the law “is the hammer of death, the thundering of hell and the lightning of God’s wrath, that beats to powder the obstinate and senseless hypocrites. Wherefore this is the proper and absolute use of the law …” (Luther, Romans, 139).
In faith believers approach Christ as a bride would her groom. This is a marriage in which all possessions are shared: Christ the Bridegroom acquires the bride’s “sins, death, and damnation” while she receives his “grace, life, and salvation” (Luther, Freedom, 31:351).
“Many things are indeed cleansed, especially the head of the serpent–that is, unbelief and ignorance of God are cut off and crushed (Gal 3:15)–but the scaly body and the remnants of sin still remain in us” (Gal, 189).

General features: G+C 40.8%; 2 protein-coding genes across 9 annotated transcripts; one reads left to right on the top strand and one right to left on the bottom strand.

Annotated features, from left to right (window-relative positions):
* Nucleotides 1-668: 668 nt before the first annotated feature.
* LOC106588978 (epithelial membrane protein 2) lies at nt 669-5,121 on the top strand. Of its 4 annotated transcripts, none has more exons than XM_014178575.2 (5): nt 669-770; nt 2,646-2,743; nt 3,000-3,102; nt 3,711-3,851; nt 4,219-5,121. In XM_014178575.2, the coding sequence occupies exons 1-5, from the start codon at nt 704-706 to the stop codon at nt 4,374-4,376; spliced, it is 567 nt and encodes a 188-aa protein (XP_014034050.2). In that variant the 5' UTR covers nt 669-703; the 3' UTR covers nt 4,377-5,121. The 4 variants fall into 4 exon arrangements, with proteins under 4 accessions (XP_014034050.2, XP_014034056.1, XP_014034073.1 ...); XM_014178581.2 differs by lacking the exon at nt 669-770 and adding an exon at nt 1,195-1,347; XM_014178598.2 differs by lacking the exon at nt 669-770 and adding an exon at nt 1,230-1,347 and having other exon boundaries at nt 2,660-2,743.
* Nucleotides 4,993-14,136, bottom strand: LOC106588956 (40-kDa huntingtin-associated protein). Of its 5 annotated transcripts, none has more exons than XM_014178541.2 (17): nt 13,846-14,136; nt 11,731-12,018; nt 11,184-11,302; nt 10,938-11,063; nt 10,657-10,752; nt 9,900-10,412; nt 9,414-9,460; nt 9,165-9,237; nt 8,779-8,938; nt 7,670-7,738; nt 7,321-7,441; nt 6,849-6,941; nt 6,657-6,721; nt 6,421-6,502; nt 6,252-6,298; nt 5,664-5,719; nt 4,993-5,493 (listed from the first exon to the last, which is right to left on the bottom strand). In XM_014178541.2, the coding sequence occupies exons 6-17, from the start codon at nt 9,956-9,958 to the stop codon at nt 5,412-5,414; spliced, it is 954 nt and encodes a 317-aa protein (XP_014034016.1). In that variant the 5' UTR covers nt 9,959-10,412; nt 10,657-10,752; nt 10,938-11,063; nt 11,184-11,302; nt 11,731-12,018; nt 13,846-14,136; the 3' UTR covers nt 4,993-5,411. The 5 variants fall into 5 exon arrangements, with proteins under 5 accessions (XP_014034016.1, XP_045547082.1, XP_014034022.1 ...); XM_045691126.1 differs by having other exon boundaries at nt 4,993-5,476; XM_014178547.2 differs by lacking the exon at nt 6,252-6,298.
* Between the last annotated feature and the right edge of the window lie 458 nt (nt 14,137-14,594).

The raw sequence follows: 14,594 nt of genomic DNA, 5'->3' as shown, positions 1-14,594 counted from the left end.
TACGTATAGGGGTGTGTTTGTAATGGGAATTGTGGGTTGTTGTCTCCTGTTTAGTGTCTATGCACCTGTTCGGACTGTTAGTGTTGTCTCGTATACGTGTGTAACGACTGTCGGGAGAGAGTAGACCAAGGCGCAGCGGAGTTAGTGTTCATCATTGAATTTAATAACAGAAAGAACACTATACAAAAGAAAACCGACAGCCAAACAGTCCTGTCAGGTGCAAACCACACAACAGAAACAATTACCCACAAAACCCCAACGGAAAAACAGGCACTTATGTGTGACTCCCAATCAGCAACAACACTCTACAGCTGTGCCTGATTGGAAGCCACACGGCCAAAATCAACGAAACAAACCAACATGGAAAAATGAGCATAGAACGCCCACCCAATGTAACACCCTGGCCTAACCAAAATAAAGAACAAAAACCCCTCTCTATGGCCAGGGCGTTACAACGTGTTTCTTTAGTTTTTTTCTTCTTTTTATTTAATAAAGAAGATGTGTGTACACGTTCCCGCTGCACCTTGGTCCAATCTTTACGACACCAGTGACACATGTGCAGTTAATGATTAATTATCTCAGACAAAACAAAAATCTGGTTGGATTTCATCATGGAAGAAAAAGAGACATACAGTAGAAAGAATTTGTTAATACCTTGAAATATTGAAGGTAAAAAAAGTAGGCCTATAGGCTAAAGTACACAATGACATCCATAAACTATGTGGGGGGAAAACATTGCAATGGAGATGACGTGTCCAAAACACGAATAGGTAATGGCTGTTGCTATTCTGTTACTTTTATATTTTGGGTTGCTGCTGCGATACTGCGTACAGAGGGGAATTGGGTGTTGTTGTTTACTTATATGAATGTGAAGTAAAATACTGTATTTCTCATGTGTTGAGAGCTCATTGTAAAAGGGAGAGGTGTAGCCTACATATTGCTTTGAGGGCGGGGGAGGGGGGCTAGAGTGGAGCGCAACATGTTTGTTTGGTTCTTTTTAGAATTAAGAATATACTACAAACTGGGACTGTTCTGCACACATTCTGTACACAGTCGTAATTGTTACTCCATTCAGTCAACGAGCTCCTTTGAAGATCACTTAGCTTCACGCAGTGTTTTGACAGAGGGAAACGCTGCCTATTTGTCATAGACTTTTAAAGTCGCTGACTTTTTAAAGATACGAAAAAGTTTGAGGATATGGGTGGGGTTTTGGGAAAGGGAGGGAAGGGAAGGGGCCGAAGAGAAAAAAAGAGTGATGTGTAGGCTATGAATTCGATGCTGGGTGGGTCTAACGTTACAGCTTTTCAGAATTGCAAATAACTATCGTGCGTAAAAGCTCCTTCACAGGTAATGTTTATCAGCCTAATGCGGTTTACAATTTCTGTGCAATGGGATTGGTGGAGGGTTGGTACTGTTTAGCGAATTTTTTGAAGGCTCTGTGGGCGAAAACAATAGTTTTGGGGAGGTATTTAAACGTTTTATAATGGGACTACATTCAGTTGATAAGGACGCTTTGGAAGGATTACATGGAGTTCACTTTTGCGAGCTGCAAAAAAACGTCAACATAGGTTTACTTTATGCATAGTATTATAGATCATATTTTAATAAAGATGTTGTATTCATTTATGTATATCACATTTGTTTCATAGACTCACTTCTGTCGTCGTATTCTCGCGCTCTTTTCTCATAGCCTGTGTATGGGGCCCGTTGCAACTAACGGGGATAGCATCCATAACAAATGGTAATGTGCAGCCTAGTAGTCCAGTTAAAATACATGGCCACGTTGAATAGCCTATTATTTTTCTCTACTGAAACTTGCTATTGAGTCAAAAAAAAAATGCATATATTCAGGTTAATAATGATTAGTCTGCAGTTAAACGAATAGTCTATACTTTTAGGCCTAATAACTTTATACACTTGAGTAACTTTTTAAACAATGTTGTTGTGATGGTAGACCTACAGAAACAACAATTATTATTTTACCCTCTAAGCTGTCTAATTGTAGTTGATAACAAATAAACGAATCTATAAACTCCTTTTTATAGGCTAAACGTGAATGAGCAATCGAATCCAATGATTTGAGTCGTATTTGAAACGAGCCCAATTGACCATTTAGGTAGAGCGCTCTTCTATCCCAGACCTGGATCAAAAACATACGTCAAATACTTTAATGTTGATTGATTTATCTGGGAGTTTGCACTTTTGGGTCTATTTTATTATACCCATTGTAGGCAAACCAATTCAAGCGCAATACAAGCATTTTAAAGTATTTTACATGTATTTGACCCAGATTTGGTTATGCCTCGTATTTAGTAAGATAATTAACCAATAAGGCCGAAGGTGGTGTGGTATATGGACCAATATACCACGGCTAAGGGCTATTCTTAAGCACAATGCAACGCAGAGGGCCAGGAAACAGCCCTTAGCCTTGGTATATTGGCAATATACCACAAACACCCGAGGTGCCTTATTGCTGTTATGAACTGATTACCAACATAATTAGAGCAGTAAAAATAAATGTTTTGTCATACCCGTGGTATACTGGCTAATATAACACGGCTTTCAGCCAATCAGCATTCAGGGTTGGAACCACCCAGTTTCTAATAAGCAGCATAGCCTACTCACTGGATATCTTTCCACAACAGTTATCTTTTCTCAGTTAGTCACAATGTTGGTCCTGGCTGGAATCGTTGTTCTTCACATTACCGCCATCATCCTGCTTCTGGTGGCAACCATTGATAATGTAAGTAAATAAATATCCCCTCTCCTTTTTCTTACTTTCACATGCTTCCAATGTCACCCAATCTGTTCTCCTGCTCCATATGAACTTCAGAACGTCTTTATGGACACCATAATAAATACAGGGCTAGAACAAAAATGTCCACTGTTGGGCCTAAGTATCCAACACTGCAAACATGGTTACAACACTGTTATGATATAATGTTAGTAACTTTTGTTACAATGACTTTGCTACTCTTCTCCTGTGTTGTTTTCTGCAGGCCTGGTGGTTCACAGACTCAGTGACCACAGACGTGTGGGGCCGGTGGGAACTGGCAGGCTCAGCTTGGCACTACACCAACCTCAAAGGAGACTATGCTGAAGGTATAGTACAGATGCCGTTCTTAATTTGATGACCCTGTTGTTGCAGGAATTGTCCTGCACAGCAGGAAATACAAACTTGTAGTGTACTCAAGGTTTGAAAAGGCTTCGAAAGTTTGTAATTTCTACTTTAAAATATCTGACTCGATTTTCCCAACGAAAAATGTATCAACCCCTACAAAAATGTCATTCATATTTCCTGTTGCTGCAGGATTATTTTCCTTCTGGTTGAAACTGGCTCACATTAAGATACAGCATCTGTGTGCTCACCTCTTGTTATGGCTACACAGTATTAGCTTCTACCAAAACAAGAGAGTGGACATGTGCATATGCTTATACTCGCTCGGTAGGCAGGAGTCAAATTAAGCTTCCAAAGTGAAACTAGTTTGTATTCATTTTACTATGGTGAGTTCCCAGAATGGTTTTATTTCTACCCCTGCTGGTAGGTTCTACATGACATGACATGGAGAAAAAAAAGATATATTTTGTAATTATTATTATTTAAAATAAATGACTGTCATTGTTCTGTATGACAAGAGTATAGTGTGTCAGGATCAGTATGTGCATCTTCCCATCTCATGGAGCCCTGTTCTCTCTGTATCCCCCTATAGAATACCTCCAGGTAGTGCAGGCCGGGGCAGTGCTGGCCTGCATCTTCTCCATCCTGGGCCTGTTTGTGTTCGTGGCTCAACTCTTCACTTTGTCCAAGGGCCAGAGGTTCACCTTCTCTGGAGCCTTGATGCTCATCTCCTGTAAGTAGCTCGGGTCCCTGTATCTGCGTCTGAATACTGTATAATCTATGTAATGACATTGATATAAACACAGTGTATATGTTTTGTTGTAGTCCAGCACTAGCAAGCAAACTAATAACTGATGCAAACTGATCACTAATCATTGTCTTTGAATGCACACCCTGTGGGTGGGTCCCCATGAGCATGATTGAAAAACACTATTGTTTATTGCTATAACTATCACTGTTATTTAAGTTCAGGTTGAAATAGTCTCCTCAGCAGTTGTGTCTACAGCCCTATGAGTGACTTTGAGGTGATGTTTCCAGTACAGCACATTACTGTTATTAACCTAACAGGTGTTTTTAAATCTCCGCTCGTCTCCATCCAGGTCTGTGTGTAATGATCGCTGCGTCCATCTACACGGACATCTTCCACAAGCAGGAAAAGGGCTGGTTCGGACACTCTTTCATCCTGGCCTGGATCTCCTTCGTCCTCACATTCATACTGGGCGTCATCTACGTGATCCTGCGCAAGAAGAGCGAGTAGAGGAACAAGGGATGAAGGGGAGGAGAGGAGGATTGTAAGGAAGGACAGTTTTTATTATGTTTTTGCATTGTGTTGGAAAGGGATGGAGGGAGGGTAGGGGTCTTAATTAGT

June 22, 2011
Another thought from Gombis’s The Drama of Ephesians:
Because of God’s upside-down logic, performances of God’s triumph will inevitably involve displays of God’s power through human weakness, loss, shame and humiliation. . . . Paul does not merely acknowledge his shameful condition in prison and then move on, hoping not to dwell too long on it. He does not downplay it but exults in his weakness and humiliation. He adopts the title ‘Paul the prisoner’ and uses it throughout his letter. . . . God’s resurrection power is operative in a situation that looks initially like God’s power is absent. But it takes ‘gospel eyes’ to see it. That is why I have talked so much about discernment. If we are not looking at life, at people, with gospel-shaped eyes, we will miss what the gospel wants us to see (Gombis, 112-14).